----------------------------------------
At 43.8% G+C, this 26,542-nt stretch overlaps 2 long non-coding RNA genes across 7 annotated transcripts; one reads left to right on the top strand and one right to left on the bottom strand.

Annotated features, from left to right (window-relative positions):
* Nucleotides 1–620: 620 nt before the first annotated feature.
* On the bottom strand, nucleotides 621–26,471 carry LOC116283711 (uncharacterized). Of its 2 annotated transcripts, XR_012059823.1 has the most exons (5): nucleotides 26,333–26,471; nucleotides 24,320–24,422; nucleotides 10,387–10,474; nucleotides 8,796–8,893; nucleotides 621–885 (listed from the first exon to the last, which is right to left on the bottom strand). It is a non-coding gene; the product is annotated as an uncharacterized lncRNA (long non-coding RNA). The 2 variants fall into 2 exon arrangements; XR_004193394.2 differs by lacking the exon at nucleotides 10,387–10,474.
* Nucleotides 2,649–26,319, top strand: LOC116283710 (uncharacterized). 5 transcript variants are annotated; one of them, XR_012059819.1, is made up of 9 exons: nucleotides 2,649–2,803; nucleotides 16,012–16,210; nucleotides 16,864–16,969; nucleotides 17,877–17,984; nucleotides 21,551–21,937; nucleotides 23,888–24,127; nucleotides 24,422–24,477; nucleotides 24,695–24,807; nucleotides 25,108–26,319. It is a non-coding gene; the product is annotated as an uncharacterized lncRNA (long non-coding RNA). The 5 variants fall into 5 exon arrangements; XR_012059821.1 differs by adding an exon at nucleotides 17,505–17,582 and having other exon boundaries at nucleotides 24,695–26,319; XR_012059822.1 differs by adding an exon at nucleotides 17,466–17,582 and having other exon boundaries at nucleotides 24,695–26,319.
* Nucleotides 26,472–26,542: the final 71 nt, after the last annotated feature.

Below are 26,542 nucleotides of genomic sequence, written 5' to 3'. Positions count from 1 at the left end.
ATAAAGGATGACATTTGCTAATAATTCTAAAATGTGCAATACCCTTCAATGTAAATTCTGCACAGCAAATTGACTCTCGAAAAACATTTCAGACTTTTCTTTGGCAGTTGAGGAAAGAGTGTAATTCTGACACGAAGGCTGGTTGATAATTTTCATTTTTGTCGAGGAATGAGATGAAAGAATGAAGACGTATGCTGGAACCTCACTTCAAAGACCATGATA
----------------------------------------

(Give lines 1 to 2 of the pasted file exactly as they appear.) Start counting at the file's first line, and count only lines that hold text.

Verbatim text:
At 43.8% G+C, this 26,542-nt stretch overlaps 2 long non-coding RNA genes across 7 annotated transcripts; one reads left to right on the top strand and one right to left on the bottom strand.

Annotated features, from left to right (window-relative positions):